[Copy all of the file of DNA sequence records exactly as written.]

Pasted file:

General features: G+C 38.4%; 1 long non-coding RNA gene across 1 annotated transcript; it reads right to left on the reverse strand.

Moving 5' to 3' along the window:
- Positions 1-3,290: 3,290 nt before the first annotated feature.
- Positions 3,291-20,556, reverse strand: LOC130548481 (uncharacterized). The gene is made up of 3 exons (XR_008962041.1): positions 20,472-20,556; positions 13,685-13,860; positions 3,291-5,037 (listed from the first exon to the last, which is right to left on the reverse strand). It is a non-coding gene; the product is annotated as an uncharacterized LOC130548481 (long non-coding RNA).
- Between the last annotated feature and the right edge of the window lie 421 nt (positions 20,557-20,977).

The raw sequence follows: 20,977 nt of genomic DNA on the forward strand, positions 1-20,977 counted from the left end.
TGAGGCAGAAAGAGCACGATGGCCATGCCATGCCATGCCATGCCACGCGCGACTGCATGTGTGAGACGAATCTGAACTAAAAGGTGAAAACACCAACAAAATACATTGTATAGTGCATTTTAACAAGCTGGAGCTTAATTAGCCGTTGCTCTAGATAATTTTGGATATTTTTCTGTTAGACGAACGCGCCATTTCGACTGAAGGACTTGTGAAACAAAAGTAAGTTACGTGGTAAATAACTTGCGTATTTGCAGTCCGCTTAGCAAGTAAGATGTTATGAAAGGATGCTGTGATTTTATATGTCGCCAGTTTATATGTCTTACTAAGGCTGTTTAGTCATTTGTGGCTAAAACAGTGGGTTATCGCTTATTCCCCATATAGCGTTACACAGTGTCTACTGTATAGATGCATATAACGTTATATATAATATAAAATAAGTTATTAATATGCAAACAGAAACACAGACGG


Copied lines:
General features: G+C 38.4%; 1 long non-coding RNA gene across 1 annotated transcript; it reads right to left on the reverse strand.

Moving 5' to 3' along the window:
- Positions 1-3,290: 3,290 nt before the first annotated feature.
- Positions 3,291-20,556, reverse strand: LOC130548481 (uncharacterized). The gene is made up of 3 exons (XR_008962041.1): positions 20,472-20,556; positions 13,685-13,860; positions 3,291-5,037 (listed from the first exon to the last, which is right to left on the reverse strand). It is a non-coding gene; the product is annotated as an uncharacterized LOC130548481 (long non-coding RNA).
- Between the last annotated feature and the right edge of the window lie 421 nt (positions 20,557-20,977).

The raw sequence follows: 20,977 nt of genomic DNA on the forward strand, positions 1-20,977 counted from the left end.
TGAGGCAGAAAGAGCACGATGGCCATGCCATGCCATGCCATGCCACGCGCGACTGCATGTGTGAGACGAATCTGAACTAAAAGGTGAAAACACCAACAAAATACATTGTATAGTGCATTTTAACAAGCTGGAGCTTAATTAGCCGTTGCTCTAGATAATTTTGGATATTTTTCTGTTAGACGAACGCGCCATTTCGACTGAAGGACTTGTGAAACAAAAGTAAGTTACGTGGTAAATAACTTGCGTATTTGCAGTCCGCTTAGCAAGTAAGATGTTATGAAAGGATGCTGTGATTTTATATGTCGCCAGTTTATATGTCTTACTAAGGCTGTTTAGTCATTTGTGGCTAAAACAGTGGGTTATCGCTTATTCCCCATATAGCGTTACACAGTGTCTACTGTATAGATGCATATAACGTTATATATAATATAAAATAAGTTATTAATATGCAAACAGAAACACAGACGG